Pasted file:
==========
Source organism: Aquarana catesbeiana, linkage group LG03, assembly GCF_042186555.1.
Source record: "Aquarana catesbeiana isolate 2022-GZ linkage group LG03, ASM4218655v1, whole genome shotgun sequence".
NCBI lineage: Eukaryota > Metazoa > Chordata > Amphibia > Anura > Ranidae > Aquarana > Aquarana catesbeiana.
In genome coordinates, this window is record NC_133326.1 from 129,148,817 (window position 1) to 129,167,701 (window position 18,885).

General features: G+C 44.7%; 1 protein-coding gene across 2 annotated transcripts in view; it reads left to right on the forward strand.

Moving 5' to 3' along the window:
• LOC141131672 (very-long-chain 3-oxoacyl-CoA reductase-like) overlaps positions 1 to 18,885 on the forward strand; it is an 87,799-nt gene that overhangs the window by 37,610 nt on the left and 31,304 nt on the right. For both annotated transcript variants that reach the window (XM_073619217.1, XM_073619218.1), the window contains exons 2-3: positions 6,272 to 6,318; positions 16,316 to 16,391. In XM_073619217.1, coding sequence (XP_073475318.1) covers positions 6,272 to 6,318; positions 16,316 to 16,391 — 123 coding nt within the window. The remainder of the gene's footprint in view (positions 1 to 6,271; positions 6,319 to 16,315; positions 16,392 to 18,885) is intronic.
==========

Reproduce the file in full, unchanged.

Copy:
Source organism: Aquarana catesbeiana, linkage group LG03, assembly GCF_042186555.1.
Source record: "Aquarana catesbeiana isolate 2022-GZ linkage group LG03, ASM4218655v1, whole genome shotgun sequence".
NCBI lineage: Eukaryota > Metazoa > Chordata > Amphibia > Anura > Ranidae > Aquarana > Aquarana catesbeiana.
In genome coordinates, this window is record NC_133326.1 from 129,148,817 (window position 1) to 129,167,701 (window position 18,885).

General features: G+C 44.7%; 1 protein-coding gene across 2 annotated transcripts in view; it reads left to right on the forward strand.

Moving 5' to 3' along the window:
• LOC141131672 (very-long-chain 3-oxoacyl-CoA reductase-like) overlaps positions 1 to 18,885 on the forward strand; it is an 87,799-nt gene that overhangs the window by 37,610 nt on the left and 31,304 nt on the right. For both annotated transcript variants that reach the window (XM_073619217.1, XM_073619218.1), the window contains exons 2-3: positions 6,272 to 6,318; positions 16,316 to 16,391. In XM_073619217.1, coding sequence (XP_073475318.1) covers positions 6,272 to 6,318; positions 16,316 to 16,391 — 123 coding nt within the window. The remainder of the gene's footprint in view (positions 1 to 6,271; positions 6,319 to 16,315; positions 16,392 to 18,885) is intronic.